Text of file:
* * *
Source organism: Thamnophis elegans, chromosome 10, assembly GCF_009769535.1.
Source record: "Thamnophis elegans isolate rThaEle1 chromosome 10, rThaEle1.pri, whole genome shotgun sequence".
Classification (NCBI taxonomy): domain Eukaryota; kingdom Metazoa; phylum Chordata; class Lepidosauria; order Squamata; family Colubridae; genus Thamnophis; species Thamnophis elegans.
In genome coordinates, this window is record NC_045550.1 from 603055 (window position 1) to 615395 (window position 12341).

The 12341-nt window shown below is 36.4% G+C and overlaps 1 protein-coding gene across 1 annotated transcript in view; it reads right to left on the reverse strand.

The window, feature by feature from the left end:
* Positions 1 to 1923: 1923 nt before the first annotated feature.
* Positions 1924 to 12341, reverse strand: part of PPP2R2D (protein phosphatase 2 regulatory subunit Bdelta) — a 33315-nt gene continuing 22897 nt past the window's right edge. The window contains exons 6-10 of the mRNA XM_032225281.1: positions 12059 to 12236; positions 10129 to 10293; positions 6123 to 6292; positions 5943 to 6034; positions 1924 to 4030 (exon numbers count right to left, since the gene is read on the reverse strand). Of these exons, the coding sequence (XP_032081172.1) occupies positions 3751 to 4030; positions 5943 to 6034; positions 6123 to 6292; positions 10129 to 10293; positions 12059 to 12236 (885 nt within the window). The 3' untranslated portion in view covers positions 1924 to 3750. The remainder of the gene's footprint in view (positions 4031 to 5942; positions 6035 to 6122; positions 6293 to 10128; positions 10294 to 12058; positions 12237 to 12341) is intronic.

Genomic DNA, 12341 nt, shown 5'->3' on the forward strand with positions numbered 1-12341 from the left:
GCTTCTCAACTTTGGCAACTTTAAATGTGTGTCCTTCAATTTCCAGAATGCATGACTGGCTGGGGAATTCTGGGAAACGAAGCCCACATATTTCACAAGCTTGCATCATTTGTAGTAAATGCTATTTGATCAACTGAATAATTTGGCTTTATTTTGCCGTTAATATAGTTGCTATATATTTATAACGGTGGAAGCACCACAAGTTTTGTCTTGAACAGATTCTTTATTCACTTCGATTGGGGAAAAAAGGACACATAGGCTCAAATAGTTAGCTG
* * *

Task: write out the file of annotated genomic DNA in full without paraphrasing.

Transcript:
Source organism: Thamnophis elegans, chromosome 10, assembly GCF_009769535.1.
Source record: "Thamnophis elegans isolate rThaEle1 chromosome 10, rThaEle1.pri, whole genome shotgun sequence".
Classification (NCBI taxonomy): domain Eukaryota; kingdom Metazoa; phylum Chordata; class Lepidosauria; order Squamata; family Colubridae; genus Thamnophis; species Thamnophis elegans.
In genome coordinates, this window is record NC_045550.1 from 603055 (window position 1) to 615395 (window position 12341).

The 12341-nt window shown below is 36.4% G+C and overlaps 1 protein-coding gene across 1 annotated transcript in view; it reads right to left on the reverse strand.

The window, feature by feature from the left end:
* Positions 1 to 1923: 1923 nt before the first annotated feature.
* Positions 1924 to 12341, reverse strand: part of PPP2R2D (protein phosphatase 2 regulatory subunit Bdelta) — a 33315-nt gene continuing 22897 nt past the window's right edge. The window contains exons 6-10 of the mRNA XM_032225281.1: positions 12059 to 12236; positions 10129 to 10293; positions 6123 to 6292; positions 5943 to 6034; positions 1924 to 4030 (exon numbers count right to left, since the gene is read on the reverse strand). Of these exons, the coding sequence (XP_032081172.1) occupies positions 3751 to 4030; positions 5943 to 6034; positions 6123 to 6292; positions 10129 to 10293; positions 12059 to 12236 (885 nt within the window). The 3' untranslated portion in view covers positions 1924 to 3750. The remainder of the gene's footprint in view (positions 4031 to 5942; positions 6035 to 6122; positions 6293 to 10128; positions 10294 to 12058; positions 12237 to 12341) is intronic.

Genomic DNA, 12341 nt, shown 5'->3' on the forward strand with positions numbered 1-12341 from the left:
GCTTCTCAACTTTGGCAACTTTAAATGTGTGTCCTTCAATTTCCAGAATGCATGACTGGCTGGGGAATTCTGGGAAACGAAGCCCACATATTTCACAAGCTTGCATCATTTGTAGTAAATGCTATTTGATCAACTGAATAATTTGGCTTTATTTTGCCGTTAATATAGTTGCTATATATTTATAACGGTGGAAGCACCACAAGTTTTGTCTTGAACAGATTCTTTATTCACTTCGATTGGGGAAAAAAGGACACATAGGCTCAAATAGTTAGCTG